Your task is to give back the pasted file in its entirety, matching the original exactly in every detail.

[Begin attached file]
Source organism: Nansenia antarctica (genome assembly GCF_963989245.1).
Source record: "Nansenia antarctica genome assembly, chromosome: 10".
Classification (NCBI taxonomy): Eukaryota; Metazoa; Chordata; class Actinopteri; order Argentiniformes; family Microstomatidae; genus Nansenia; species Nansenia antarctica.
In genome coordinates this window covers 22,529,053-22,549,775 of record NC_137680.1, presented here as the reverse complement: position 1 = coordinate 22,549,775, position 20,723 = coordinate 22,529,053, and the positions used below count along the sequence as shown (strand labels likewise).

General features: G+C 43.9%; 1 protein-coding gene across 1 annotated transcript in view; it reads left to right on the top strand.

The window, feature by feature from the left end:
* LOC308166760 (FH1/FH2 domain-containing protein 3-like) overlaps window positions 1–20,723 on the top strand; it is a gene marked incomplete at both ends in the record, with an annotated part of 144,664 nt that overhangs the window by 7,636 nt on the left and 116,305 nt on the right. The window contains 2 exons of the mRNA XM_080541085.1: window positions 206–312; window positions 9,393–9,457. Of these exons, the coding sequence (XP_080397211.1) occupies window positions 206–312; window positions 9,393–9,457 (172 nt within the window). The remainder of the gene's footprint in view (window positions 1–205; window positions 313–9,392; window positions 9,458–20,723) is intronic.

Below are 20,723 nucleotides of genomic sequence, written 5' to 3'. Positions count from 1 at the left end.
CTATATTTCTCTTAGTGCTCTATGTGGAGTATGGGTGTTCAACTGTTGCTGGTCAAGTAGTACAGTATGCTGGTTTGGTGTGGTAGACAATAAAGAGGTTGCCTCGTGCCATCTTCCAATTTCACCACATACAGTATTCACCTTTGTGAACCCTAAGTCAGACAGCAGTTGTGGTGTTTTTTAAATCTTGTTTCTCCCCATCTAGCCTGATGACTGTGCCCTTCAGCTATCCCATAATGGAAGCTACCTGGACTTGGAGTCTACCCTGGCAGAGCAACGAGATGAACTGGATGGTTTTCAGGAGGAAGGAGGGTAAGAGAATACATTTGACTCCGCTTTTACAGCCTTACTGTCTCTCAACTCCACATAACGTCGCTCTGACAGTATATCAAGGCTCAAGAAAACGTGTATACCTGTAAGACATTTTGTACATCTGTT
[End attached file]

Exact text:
Source organism: Nansenia antarctica (genome assembly GCF_963989245.1).
Source record: "Nansenia antarctica genome assembly, chromosome: 10".
Classification (NCBI taxonomy): Eukaryota; Metazoa; Chordata; class Actinopteri; order Argentiniformes; family Microstomatidae; genus Nansenia; species Nansenia antarctica.
In genome coordinates this window covers 22,529,053-22,549,775 of record NC_137680.1, presented here as the reverse complement: position 1 = coordinate 22,549,775, position 20,723 = coordinate 22,529,053, and the positions used below count along the sequence as shown (strand labels likewise).

General features: G+C 43.9%; 1 protein-coding gene across 1 annotated transcript in view; it reads left to right on the top strand.

The window, feature by feature from the left end:
* LOC308166760 (FH1/FH2 domain-containing protein 3-like) overlaps window positions 1–20,723 on the top strand; it is a gene marked incomplete at both ends in the record, with an annotated part of 144,664 nt that overhangs the window by 7,636 nt on the left and 116,305 nt on the right. The window contains 2 exons of the mRNA XM_080541085.1: window positions 206–312; window positions 9,393–9,457. Of these exons, the coding sequence (XP_080397211.1) occupies window positions 206–312; window positions 9,393–9,457 (172 nt within the window). The remainder of the gene's footprint in view (window positions 1–205; window positions 313–9,392; window positions 9,458–20,723) is intronic.

Below are 20,723 nucleotides of genomic sequence, written 5' to 3'. Positions count from 1 at the left end.
CTATATTTCTCTTAGTGCTCTATGTGGAGTATGGGTGTTCAACTGTTGCTGGTCAAGTAGTACAGTATGCTGGTTTGGTGTGGTAGACAATAAAGAGGTTGCCTCGTGCCATCTTCCAATTTCACCACATACAGTATTCACCTTTGTGAACCCTAAGTCAGACAGCAGTTGTGGTGTTTTTTAAATCTTGTTTCTCCCCATCTAGCCTGATGACTGTGCCCTTCAGCTATCCCATAATGGAAGCTACCTGGACTTGGAGTCTACCCTGGCAGAGCAACGAGATGAACTGGATGGTTTTCAGGAGGAAGGAGGGTAAGAGAATACATTTGACTCCGCTTTTACAGCCTTACTGTCTCTCAACTCCACATAACGTCGCTCTGACAGTATATCAAGGCTCAAGAAAACGTGTATACCTGTAAGACATTTTGTACATCTGTT